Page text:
Questions and answers to the town hall
At the February 16 town hall, Fish asked the president if he would support the elimination of $ 50,000 in student debt.
“We need a cancellation of student loans beyond the potential of $ 10,000 that your administration has proposed,” she told Biden. “We need at least $ 50,000 minimum. What are you going to do to make that happen?”
“I won’t make it,” Biden said.
He went on to explain his response, saying he didn’t want to write off $ 50,000 for those attending Ivy League schools. He said he had proposed free tuition plans for community colleges and that families with household incomes below $ 125,000 should be able to send their children to public universities for free.
Biden also offered government forgiveness programs, such as allowing a student borrower to write off debt after volunteering for several years.
“I’m ready to write off the $ 10,000 debt, but not $ 50,” he said.
Fish said she was surprised by his response.
“Yes, 10,000 dollars would make a dent for a lot of people,” she told the Examiner. “That would probably cover all of some people’s student loans, but really when you look at the statistics for student loans and where people (are) in their payments and how much they have had to withhold or defer, or interest has increased over the years, the $ 50,000 will have a much broader impact. “
Audrey Peek, deputy director of the SSTAR Lab, said that sometimes making general policy decisions, such as eliminating student debt at all levels, cannot be as effective, as student debt can vary based on race, ethnicity and graduation.
“We see in the data that racially neutral policies are not going to correct the deeply unequal racial divide in student loan debt and the racial wealth gap, which is one of the reasons people ‘are interested in canceling student debt, “Peek says.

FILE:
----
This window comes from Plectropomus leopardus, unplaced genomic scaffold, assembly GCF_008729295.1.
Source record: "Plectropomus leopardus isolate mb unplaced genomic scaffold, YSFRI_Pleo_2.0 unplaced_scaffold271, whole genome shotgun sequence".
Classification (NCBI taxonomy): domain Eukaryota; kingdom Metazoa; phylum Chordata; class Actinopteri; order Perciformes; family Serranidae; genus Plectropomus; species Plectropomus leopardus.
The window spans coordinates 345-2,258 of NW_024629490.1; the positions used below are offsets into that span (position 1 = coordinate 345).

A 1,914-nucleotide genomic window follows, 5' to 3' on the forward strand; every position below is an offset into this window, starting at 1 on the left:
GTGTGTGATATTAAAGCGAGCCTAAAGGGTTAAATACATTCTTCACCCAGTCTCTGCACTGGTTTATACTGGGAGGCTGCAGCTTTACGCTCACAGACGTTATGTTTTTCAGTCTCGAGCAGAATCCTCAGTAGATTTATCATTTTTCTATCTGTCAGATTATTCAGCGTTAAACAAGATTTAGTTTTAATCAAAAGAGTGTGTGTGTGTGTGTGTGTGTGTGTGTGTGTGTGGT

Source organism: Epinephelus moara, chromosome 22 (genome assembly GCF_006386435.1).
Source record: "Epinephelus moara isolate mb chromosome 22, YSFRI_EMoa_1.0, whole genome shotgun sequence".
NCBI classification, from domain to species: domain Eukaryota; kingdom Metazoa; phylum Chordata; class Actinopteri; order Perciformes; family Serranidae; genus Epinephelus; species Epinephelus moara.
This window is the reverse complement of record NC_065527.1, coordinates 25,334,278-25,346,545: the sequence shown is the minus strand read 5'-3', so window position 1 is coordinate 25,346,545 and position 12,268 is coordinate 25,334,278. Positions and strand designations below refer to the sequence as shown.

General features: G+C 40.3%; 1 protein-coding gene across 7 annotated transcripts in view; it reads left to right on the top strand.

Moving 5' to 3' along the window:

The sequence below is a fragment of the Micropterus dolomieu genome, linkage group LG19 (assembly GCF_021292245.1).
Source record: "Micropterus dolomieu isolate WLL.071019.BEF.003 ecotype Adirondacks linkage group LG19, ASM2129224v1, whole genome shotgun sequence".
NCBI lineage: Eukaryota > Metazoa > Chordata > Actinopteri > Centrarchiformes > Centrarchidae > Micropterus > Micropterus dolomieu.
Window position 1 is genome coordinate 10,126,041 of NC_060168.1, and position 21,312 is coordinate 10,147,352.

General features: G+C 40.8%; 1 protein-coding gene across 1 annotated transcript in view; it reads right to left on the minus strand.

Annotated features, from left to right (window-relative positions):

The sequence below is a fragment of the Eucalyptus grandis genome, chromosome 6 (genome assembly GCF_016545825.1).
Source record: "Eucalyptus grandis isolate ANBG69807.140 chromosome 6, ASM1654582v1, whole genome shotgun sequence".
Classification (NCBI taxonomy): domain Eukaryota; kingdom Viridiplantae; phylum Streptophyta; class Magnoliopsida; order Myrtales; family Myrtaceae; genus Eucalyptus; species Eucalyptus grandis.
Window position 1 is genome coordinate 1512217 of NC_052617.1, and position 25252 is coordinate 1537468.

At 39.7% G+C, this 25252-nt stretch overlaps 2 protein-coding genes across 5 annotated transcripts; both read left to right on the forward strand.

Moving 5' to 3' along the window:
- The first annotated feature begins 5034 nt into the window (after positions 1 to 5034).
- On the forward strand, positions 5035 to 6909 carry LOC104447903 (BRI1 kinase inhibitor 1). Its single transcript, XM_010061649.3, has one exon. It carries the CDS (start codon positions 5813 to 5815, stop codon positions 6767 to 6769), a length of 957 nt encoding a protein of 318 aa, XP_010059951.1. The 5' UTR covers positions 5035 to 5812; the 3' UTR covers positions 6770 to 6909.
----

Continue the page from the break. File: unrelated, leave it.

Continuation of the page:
Launch of the SSTAR Lab Student debt in Wisconsin to research student debt in the state, and also prepares reports for the Governor’s Task Force on Student Debt.
A 2016 report from the Brooking Institution, a left-wing think tank, found that, on average, black students who graduated owed $ 7,400 more than white, Asian and Latino students who graduated at the same time.
Peek also added that it is important to understand why students have to take out loans.
“We have a trend in the United States, not only of rising tuition fees, which has been well covered by the media, but of rising expenses other than tuition, such as housing, car payments. , child care, ”she said. “These are all the expenses that students have to manage while studying at university.”
The cost of living is also higher, she added.
“At the same time, the median family income has not increased, there are limited family budgets across the country which have also led to a growing reliance on student loans, and this is especially true for families from color, ”said Peek. “Another reason students borrow is because scholarships, another source of financial aid that many students rely on, have lost their purchasing power over time.”
Over the years, federal Pell Grants funding has decreases to a point where grants cover about 29% of average costs for tuition and fees, room and board at public colleges, up from 79% of costs in 1975. Pell scholarships are awarded to students based on family income.
Peek added that there are very few borrowers with more than $ 100,000 in student loans, about 5% of all borrowers.
“The people who tend to have the most difficulty in repaying debt are those who experience discrimination in the labor market, so people of color and people who don’t graduate,” he said. she declared.
“So you have this debt, and no degree of proof for that and therefore paying off the debt becomes really difficult.”
Fish stressed that easing student debt now will help ease the stress on borrowers when student loan repayments start to pick up as the pandemic ends.
“Having to come back right away and start paying off some of these (loans) is going to absolutely destroy a lot of people’s savings, if they still have any savings,” she said.